Before setting out on a railroad adventure around America, it is worth understanding the precarious situation in which Amtrak exists today. Somewhere between being a private and a public company (all of Amtrak's preferential shares are owned by the U.S. Government) Amtrak has to provide both a public service and seek to remain profitable as a competitive mode of transport. Furthermore, Amtrak was organized to handle intercity passenger trains in the USA. Municipalities, or regional government entities, operate commuter trains. At present, Amtrak is the only operator of regularly scheduled intercity trains in the USA. Despite increasing ridership (driven by rising gasoline prices and the increasing inconvenience of airline security measures), Amtrak is dependent on more than a billion US dollars per year in hard-won government funding.

Amtrak's financial situation is not its only problem. While tens of thousands of kilometers of railroads criss-cross the North American continent, virtually all the lines that Amtrak uses are owned and maintained by private freight companies. While Amtrak has a legal right to be given priority over freight trains, in many instances Amtrak services are disrupted due to freight trains which have been given priority over them. Many rail lines are not double-tracked, and passing places are often few and far between.

With the exception of the Amtrak-owned-and-maintained Northeast Corridor (between Boston, New York, Philadelphia, and Washington, D.C.) and some service around Chicago, Amtrak services are substantially slower, less reliable, and less frequent than those of virtually every other developed nation in the world. And yet they remain popular with many travelers because of the social atmosphere on board, the lighter environmental impact compared to planes, the spacious design of the cars, the scenic routes, and the overall comfort of the train ride. With few high-speed lines, trains in the U.S. often take longer than cars or planes, but the unique experience can trump the long ride.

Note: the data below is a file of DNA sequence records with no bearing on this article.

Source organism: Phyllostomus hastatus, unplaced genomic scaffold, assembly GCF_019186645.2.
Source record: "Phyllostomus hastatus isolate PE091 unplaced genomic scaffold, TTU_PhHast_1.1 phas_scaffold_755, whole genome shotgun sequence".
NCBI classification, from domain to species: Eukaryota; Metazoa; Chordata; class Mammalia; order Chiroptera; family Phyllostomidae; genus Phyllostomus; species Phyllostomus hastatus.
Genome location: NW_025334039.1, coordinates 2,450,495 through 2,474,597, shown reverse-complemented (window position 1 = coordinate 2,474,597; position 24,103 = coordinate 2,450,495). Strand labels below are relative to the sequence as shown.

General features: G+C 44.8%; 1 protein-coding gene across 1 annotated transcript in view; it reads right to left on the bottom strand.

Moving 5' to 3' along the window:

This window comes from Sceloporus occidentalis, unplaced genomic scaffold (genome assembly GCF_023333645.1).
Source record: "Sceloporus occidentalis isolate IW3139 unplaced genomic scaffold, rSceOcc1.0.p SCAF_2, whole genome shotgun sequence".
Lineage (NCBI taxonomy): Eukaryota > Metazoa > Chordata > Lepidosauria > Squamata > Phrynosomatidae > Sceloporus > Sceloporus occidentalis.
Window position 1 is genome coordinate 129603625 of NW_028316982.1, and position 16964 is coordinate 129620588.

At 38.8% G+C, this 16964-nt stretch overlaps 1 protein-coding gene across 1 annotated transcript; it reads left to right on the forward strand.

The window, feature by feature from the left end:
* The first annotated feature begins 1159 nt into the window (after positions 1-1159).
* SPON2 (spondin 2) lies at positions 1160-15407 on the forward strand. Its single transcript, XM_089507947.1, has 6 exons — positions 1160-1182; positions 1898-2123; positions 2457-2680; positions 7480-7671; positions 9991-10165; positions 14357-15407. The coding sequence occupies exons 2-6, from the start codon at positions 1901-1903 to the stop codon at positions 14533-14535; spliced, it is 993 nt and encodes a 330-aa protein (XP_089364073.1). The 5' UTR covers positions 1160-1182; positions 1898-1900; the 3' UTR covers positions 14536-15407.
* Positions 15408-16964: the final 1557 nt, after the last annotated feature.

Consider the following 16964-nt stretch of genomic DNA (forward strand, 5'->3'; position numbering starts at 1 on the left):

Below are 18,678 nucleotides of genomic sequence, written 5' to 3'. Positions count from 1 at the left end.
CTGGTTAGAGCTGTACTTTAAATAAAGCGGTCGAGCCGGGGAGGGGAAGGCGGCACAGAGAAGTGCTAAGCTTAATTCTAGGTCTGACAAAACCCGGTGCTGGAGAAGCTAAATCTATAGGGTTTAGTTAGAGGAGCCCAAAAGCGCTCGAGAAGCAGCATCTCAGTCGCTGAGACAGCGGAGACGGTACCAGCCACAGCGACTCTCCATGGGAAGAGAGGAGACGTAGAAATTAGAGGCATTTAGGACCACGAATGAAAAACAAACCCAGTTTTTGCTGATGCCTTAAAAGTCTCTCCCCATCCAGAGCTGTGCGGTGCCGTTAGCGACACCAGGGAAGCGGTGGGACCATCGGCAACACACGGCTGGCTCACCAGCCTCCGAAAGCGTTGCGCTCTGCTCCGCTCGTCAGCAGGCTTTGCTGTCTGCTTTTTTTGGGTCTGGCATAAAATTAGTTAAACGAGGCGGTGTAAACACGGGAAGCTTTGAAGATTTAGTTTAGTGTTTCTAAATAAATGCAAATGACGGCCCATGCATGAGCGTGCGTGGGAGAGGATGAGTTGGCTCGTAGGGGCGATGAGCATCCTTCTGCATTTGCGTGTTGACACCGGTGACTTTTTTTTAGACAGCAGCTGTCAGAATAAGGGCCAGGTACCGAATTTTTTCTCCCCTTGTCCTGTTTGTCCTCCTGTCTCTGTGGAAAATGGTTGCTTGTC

A trip from one coast of the U.S. to the other is surely one of the greatest railway journeys that you can make anywhere in the world, and with the different classes of on-board accommodation and a variety of tickets and passes available, it can also be remarkably affordable.

  • Amtrak, +1 800 USA-RAIL (872-7245), [2]. Amtrak is the quasi-state-owned passenger railroad company of the U.S.. Amtrak operates services over some 35,000 km (22,000 miles) of track, serving more than 500 communities in 46 American states and even 2 provinces of Canada. Trains carry one or more classes of accommodation: coach, business, and sleeper. Coach class is generally competitive in price with Greyhound bus, while sleeper accommodation may be competitive with the price of an airline ticket; however this depends on the route, and the case may be a coach ticket is more comparable to a plane ticket, while a sleeper costs even more. Most of the information in this article relates to Amtrak.

Throughout the US, many private lines have been maintained or rebuilt as privately owned, touristic lines, which occasionally connect to Amtrak or regional systems. Most of these lines use old train equipment (such as steam locomotives) which have been refurbished.

Many large American cities have commuter rail systems that connect suburbs with that metro area's central metropolis. In the American Northeast several commuter rail systems converge and are inter-connected.

Planning your trip

When to travel

The peak periods for most rail companies in North America is somewhere between April to September, and the cost of rail passes and tickets will rise during these periods to reflect this. If you're planning a visit to the U.S. and travel a lot by train, the spring and fall (autumn) periods are likely to give you the best combination of lower ticket prices and hours of daylight for viewing the scenery from the train. Trains fill up much quicker in the summer and around national holidays, and coach class passengers in particular will have less room to stretch out.

Timetables and brochures